Fraud LA Company Owners Guilty in $16.6M Medicare Scheme

LA Company Owners Guilty in $16.6M Medicare Scheme

LA Company Owners Guilty in $16.6M Medicare Scheme

On October 11, 2012, the Office of Public Affairs announced that the former owners of a durable medical equipment wholesale company in Ontario, California were arrested for participating in a fraud scheme that falsely billed Medicare over $16.6 million.  

The two defendants are Rajinder Singh Paul and his wife, Baljit Kaur Paul.  They were arrested at the airport after returning from a trip overseas.  

According to the indictment, the defendants owned and operated a DME wholesale company called Major’s Wholesale Medical Supply Inc.  The company mainly sold power wheelchairs to other DME supply companies between $850 and $1,000.  They billed Medicare between $3,000 and $6,000 for the wheelchairs.  

In order to keep business and stop Medicare from withholding money the businesses would use to pay Major’s, the two defendants sent more than 170 companies “backdated, altered, and fabricated invoices which reflected that the companies had purchased power wheelchairs and DME from Major’s earlier than they had.”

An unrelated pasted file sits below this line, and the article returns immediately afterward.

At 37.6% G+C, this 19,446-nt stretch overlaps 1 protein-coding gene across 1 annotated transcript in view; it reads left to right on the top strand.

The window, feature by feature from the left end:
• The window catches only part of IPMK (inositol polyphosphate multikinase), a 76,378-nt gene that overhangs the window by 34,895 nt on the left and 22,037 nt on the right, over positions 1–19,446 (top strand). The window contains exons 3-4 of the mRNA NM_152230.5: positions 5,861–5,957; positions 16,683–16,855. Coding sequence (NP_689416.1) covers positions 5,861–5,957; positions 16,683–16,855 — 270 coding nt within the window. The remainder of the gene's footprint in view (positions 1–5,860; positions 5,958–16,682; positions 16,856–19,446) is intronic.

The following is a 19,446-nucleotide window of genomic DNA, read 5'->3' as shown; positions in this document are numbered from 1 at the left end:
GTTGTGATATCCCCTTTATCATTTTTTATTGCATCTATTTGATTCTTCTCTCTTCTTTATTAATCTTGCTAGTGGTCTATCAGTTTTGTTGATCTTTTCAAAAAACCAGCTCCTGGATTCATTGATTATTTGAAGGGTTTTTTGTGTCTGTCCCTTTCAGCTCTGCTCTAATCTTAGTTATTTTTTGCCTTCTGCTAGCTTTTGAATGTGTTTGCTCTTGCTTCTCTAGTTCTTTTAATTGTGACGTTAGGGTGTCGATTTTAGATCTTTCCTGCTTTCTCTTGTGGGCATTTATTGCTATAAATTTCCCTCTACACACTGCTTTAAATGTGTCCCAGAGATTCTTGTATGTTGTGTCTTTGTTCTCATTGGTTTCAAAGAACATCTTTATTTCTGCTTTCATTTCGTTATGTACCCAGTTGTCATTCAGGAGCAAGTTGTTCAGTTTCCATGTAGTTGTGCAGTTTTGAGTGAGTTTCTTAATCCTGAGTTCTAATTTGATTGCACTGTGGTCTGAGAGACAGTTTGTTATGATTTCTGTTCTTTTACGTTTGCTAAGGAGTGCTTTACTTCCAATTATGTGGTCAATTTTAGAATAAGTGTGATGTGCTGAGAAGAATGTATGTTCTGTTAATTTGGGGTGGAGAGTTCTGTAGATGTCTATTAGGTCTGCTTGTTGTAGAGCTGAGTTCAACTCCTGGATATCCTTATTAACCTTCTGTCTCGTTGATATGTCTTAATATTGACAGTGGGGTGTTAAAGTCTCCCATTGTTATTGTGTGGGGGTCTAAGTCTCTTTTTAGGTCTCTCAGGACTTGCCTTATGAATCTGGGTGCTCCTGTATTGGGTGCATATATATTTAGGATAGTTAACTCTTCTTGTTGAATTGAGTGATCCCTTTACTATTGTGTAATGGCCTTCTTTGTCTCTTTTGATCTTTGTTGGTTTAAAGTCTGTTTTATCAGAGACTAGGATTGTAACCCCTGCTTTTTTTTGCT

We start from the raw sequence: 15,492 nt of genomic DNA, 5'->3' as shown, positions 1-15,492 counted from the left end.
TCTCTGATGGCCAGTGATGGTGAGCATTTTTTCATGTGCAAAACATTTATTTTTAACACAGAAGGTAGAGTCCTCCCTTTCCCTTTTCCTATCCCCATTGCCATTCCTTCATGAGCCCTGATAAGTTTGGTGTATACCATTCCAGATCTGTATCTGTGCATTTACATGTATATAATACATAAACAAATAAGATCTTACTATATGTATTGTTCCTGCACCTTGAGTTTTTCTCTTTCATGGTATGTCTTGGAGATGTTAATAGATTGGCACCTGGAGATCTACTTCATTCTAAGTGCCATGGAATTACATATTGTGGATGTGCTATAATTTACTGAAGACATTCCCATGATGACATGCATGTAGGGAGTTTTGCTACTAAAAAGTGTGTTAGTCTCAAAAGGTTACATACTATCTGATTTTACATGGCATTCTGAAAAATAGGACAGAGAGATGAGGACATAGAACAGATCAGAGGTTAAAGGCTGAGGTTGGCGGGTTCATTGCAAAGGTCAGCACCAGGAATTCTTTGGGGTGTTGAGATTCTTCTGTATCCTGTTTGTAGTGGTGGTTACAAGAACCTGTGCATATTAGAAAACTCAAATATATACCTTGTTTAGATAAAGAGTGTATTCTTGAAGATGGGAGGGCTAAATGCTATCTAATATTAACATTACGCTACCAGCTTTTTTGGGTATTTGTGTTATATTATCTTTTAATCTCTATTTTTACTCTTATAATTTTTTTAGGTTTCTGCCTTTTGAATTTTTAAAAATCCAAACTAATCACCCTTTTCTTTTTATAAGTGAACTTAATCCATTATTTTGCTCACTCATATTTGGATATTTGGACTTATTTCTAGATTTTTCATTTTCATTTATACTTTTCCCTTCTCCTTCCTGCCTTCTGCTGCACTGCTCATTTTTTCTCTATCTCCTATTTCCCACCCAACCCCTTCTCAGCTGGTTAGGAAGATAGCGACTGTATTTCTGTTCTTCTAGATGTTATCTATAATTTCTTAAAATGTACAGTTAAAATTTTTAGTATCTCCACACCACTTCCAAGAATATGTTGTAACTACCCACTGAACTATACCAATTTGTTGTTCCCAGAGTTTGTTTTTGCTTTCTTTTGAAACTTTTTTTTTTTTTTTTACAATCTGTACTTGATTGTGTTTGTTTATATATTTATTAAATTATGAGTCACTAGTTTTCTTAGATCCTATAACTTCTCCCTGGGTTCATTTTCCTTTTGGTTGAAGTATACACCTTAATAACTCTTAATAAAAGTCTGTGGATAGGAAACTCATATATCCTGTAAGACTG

In other cases, Major’s sent false invoices for equipment that was never sold in the first place.  They used false or old invoices and serial numbers in order to defraud Medicare and then stop any Medicare audits in the future.  

The indictment also states that the defendants gave the DME companies false inventory purchase agreements in order to show the companies had a higher credit limit with Major’s than the company actually allowed.  The false inventory purchase agreements were then submitted to Medicare.  

The two defendants are believed to have submitted $16,662,143 in false claims.  They received roughly $9,743,609 from Medicare for the false claims.  

They each face one count of conspiracy to commit health care fraud.  They also face one count of making false statements.  The first count has a maximum penalty of 10 years in prison, and the second count has a maximum penalty of five years in prison.  Each count has a maximum fine of $250,000.   

Source: Federal Bureau of Investigation